[MATHEMATICAL EXPRESSION NOT REPRODUCIBLE IN ASCII], (7)

where [??] denotes the event trigger.

For trajectories we require that

sample ([t.sub.1]) = sample ([t.sub.2]), (8)

for all time [t.sub.1], [t.sub.2] between clock transitions; that is, [t.sub.1], [t.sub.2] [member of] [m x [t.sub.sample], (m + 1) x [t.sub.sample]) for all m [member of] N.

The new_sample will record the new value from the sensor:

new_sample = e(t). (9)

For every state, the following equations must hold:

[MATHEMATICAL EXPRESSION NOT REPRODUCIBLE IN ASCII]. (10)

The control logic determines the change in the state of the controller. Our AGV is running on the circular track. Since the circle is symmetrical, it suffices for us to just consider the situation of the first quadrant. The refinement of the mode gives the dynamic behavior of the output as a function of the input. We know that the displacement e(t) is the function of x and y and that the control logic guards the transitions whether enabled or not. They are as follows:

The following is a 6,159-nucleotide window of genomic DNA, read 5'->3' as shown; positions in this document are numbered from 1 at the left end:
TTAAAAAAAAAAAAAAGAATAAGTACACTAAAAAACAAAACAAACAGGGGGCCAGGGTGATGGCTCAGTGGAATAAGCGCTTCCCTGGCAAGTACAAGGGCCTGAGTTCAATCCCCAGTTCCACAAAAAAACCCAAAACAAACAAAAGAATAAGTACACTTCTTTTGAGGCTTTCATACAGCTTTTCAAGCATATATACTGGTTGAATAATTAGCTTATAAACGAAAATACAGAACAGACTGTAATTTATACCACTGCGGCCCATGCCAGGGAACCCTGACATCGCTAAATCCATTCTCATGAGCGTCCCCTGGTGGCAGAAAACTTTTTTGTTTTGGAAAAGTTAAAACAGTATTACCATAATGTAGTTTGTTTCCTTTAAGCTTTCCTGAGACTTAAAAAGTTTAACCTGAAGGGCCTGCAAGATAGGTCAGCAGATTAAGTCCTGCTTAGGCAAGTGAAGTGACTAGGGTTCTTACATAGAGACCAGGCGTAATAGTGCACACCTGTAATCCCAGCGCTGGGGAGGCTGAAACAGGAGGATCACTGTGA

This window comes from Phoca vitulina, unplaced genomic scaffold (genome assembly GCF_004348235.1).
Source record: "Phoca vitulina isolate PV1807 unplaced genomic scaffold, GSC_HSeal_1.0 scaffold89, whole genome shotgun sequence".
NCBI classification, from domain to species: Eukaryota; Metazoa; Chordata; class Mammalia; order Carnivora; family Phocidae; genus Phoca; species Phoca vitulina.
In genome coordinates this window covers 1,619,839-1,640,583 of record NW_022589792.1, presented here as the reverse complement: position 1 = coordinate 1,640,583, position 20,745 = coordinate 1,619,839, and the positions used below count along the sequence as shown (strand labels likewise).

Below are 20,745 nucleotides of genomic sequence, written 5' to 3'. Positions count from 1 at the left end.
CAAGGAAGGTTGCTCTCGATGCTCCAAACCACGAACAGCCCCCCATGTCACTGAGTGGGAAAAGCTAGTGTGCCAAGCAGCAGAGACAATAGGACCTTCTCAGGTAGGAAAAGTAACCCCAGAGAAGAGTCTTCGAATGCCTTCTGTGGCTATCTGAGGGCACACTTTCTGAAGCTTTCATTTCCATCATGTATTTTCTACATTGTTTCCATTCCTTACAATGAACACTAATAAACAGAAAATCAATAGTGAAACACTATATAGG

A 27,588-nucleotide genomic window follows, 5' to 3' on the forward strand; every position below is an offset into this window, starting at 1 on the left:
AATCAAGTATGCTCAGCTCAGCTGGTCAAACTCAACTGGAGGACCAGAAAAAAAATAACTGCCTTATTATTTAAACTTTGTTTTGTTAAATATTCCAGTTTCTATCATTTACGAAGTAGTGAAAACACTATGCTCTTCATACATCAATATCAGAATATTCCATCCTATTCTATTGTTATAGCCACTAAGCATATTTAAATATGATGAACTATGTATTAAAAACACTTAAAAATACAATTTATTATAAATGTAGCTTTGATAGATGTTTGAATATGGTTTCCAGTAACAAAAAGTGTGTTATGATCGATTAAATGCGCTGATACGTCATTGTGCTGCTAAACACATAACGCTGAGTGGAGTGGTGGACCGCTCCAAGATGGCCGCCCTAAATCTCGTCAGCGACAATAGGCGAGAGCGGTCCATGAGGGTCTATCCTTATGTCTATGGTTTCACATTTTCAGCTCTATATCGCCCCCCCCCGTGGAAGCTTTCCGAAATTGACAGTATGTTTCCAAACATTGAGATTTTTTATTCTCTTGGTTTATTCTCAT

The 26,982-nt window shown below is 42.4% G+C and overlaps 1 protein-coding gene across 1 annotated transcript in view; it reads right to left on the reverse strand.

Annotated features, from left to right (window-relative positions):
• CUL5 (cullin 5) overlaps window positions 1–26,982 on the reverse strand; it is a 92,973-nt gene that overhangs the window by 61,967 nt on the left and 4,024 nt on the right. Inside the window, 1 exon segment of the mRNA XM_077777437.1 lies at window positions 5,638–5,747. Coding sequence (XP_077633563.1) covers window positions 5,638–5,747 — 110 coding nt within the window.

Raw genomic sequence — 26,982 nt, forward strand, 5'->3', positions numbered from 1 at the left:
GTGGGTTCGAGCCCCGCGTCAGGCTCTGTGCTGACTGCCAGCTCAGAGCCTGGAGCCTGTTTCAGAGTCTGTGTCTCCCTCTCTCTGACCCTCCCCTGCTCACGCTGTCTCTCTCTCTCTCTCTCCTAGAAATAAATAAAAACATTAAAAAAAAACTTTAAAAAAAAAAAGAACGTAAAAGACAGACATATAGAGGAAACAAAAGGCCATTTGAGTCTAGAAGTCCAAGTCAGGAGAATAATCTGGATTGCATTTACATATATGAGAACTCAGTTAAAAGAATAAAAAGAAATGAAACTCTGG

[MATHEMATICAL EXPRESSION NOT REPRODUCIBLE IN ASCII]. (11)

4.6. Composition. Since the left wheels, the right wheels, and the chassis have no output, they cannot be regarded as hybrid I/O automata. Since [[theta].sub.1] and [[theta].sub.2] are the internal variables of wheels, we are modeling the three components as the hybrid I/O automaton Plant by hiding these variables. In our model, Plant, is_stop, l_control, and r_control are inputs, and x and y are outputs:

Plant = VarHide ({[[theta].sub.1], [[theta].sub.2]}, (Chassis [parallel] LWheel [parallel] RWheel)). (12)